By Naomi Fried
I spent my Valentine's Day with the people I love — the wonderful, creative, hardworking innovators at Children' Hospital Boston. Excitement, curiosity and, yes, love were in the air as guests came to hear about emerging clinical innovation projects at Children' first annual Innovation Day.
It was a chance to recognize and celebrate 17 quiet heroes. Innovators often feel isolated, and for some last week, it was the first time they and their ideas had been acknowledged publicly. Some were meeting each other for the first time.
Children' has a long and rich history of innovation, born of the need to care for our small patients. From Mary Ellen Avery's discovery of the lack of lung surfactant in premature babies to Judah Folkman's path-breaking work on angiogenesis, history shows that innovation, then as now, requires perseverance.
While being an innovator may seem glamorous, and while we idolize celebrity innovators like Steve Jobs and Mark Zuckerberg, the truth is that innovation is really hard work. Part of nourishing a successful innovation culture, which the Innovation Acceleration Program seeks to do here at Children', is recognizing how hard, lonely, and frustrating innovation can be.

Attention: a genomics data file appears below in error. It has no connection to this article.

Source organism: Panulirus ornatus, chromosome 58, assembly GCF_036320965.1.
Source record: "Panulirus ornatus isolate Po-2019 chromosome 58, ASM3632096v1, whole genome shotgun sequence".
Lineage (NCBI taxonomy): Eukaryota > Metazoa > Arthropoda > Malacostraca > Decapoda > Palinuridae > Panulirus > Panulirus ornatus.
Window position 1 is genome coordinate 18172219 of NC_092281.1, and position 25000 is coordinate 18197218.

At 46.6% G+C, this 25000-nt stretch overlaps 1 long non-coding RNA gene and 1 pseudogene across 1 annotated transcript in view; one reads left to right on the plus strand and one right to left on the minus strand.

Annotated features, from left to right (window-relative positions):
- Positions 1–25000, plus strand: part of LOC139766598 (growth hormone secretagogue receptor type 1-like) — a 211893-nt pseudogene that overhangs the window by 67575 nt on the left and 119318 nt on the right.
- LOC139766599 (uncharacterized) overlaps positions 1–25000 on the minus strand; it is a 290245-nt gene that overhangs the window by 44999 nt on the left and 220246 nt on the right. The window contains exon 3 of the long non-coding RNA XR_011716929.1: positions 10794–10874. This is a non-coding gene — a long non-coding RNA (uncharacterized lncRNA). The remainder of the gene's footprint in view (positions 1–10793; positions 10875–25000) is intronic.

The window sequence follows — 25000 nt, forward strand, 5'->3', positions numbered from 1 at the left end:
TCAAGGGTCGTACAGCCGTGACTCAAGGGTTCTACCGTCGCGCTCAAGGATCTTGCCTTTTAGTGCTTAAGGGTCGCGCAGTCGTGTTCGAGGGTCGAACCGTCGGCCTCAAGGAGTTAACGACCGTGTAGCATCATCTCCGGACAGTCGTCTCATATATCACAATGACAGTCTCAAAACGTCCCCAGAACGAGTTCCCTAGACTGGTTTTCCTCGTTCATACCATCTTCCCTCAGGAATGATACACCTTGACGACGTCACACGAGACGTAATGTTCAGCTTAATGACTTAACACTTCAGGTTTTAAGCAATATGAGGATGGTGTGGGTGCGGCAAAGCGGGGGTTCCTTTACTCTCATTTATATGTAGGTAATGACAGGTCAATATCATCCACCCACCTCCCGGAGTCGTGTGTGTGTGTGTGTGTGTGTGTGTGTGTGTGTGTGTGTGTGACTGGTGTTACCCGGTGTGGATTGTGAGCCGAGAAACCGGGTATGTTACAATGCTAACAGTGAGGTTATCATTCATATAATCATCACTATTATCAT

Innovators don't always see colleagues and superiors embrace their new ideas, especially when those ideas are in their infancy, and they often aren't thanked for their work. And that work includes shelving ideas that don't initially pan out – and trying again. One of the innovators at the conference said that what he was presenting was at least the "300th iteration" of his idea.
The innovation process can be not just arduous but very slow. Pedro del Nido, chair of the department of Cardiac Surgery and an experienced medical device innovator, reminded the crowd that it can easily take ten years to get a new device to market.
Giving our innovators a chance to tell their stories is not only a way to show our love, but keeps the drive to innovate alive. Both clinicians and non-clinicians told me after the conference that they were looking at their work differently and thinking about how they can innovate better.
A Valentine' Day event would not be complete without a little matchmaking. I know of at least two innovators who found each other last week – a critical care physician and a neuroradiologist who might never have met otherwise, but are now exploring a collaboration. I look forward to seeing the product of this match – and other innovations that may only be a twinkle in someone' eye today.
Naomi Fried, PhD, is Children's Hospital Boston's first Chief Innovation Officer. Her mission is to build and develop a program in clinical innovation, aimed at improving care quality and assisting the hospital in shaping the future of health care.